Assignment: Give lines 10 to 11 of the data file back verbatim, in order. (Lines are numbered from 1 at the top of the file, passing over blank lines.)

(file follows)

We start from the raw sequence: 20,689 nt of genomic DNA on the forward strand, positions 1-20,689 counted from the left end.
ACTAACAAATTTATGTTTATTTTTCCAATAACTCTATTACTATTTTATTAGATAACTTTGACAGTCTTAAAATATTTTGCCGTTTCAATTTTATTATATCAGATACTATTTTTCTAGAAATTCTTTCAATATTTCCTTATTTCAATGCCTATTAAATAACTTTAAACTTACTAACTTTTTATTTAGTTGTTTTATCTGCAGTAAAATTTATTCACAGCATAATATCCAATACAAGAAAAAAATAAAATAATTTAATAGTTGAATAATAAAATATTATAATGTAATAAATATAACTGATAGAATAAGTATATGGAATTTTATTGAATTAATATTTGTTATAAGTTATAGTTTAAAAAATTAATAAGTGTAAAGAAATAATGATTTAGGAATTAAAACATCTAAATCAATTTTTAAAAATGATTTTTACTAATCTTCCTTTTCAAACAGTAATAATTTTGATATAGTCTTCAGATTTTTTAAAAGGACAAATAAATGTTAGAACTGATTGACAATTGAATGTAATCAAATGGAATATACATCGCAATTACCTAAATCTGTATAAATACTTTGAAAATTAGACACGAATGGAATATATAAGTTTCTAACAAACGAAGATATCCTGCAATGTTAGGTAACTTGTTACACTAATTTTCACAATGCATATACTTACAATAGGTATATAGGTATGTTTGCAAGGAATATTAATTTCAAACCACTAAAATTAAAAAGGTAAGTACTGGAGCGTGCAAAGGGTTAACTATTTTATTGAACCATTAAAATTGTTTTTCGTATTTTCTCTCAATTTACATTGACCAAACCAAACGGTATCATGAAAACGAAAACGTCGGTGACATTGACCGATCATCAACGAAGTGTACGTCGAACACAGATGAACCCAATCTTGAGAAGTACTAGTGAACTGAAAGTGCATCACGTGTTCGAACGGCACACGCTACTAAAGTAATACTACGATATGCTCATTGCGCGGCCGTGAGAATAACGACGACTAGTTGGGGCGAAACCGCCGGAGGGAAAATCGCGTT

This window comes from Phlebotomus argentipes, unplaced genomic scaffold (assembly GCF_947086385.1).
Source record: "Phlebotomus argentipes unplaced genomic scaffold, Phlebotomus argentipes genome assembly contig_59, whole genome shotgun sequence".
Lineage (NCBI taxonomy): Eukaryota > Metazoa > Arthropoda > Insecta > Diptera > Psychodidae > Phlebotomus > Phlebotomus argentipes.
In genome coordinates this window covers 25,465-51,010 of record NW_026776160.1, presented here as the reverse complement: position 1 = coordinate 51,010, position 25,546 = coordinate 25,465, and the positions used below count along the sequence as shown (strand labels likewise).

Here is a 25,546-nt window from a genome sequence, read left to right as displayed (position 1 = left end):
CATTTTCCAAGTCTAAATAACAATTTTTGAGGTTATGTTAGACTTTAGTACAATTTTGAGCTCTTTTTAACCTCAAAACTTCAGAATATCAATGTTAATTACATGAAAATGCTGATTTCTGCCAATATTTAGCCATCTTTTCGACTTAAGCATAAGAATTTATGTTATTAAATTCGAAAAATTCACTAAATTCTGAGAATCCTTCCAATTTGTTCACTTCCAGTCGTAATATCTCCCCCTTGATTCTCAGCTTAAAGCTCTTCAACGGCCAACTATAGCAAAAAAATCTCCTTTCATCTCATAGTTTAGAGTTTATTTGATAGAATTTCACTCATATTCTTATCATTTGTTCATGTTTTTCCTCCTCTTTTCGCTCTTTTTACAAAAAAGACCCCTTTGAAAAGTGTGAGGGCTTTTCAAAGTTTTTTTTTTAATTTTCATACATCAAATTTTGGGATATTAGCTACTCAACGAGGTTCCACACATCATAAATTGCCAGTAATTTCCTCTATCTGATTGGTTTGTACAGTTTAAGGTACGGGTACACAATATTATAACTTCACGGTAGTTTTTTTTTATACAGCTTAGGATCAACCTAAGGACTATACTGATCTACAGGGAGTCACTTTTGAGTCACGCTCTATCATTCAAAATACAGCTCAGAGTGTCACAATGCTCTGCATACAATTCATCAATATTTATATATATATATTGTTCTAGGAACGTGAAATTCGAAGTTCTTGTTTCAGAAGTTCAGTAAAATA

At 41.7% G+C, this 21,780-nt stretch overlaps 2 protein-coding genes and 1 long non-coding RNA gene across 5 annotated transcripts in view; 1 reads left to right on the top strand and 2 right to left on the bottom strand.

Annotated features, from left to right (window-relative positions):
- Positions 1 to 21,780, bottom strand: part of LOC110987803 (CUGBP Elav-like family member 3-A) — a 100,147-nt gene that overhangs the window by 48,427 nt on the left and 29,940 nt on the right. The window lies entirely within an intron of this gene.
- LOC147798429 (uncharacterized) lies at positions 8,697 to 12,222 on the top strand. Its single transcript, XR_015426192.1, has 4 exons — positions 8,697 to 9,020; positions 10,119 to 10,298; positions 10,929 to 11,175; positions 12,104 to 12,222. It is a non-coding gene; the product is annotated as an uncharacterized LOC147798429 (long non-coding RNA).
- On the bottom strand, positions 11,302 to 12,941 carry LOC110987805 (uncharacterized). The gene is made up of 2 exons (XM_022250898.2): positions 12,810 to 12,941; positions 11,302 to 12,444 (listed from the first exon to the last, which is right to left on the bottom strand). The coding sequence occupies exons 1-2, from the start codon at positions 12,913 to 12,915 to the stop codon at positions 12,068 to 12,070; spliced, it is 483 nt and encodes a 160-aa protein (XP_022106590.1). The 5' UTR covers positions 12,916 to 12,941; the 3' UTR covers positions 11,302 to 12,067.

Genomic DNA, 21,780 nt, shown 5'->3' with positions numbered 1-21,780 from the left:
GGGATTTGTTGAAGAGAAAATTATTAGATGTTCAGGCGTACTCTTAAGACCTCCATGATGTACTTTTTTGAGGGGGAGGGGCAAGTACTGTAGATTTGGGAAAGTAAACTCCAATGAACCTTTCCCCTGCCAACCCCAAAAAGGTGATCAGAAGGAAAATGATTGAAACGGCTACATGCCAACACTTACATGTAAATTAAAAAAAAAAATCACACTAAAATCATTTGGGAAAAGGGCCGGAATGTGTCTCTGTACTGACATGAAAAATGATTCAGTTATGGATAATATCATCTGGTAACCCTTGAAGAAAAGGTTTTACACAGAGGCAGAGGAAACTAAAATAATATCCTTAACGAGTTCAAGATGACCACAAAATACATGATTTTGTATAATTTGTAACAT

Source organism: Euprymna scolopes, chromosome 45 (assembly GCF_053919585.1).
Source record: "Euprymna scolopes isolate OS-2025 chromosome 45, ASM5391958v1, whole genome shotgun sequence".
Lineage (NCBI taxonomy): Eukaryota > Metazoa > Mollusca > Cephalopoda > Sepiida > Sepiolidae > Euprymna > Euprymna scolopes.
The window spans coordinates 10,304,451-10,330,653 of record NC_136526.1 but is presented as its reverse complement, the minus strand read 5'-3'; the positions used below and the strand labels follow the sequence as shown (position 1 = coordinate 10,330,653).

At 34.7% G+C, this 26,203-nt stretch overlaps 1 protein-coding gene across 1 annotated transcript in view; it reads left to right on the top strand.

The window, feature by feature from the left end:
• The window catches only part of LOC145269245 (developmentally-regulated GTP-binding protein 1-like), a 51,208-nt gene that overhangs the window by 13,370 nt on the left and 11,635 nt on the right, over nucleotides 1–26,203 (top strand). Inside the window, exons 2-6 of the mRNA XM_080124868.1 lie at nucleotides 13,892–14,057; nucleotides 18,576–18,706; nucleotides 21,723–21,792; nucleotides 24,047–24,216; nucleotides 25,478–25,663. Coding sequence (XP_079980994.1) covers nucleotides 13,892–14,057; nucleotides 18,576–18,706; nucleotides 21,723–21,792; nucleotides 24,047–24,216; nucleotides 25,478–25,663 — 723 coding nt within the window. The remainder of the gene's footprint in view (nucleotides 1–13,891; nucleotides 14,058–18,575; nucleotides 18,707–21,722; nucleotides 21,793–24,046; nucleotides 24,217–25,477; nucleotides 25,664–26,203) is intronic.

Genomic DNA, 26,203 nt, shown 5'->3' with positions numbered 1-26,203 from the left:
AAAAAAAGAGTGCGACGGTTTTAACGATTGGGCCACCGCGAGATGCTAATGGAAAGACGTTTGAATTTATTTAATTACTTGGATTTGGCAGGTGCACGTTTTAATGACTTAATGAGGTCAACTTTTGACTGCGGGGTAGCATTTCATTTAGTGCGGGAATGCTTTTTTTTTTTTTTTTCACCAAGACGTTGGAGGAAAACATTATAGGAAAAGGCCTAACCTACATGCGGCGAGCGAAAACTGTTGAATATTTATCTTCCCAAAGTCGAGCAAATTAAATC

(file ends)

Annotated features, from left to right (window-relative positions):
- Positions 1 to 21,780, bottom strand: part of LOC110987803 (CUGBP Elav-like family member 3-A) — a 100,147-nt gene that overhangs the window by 48,427 nt on the left and 29,940 nt on the right. The window lies entirely within an intron of this gene.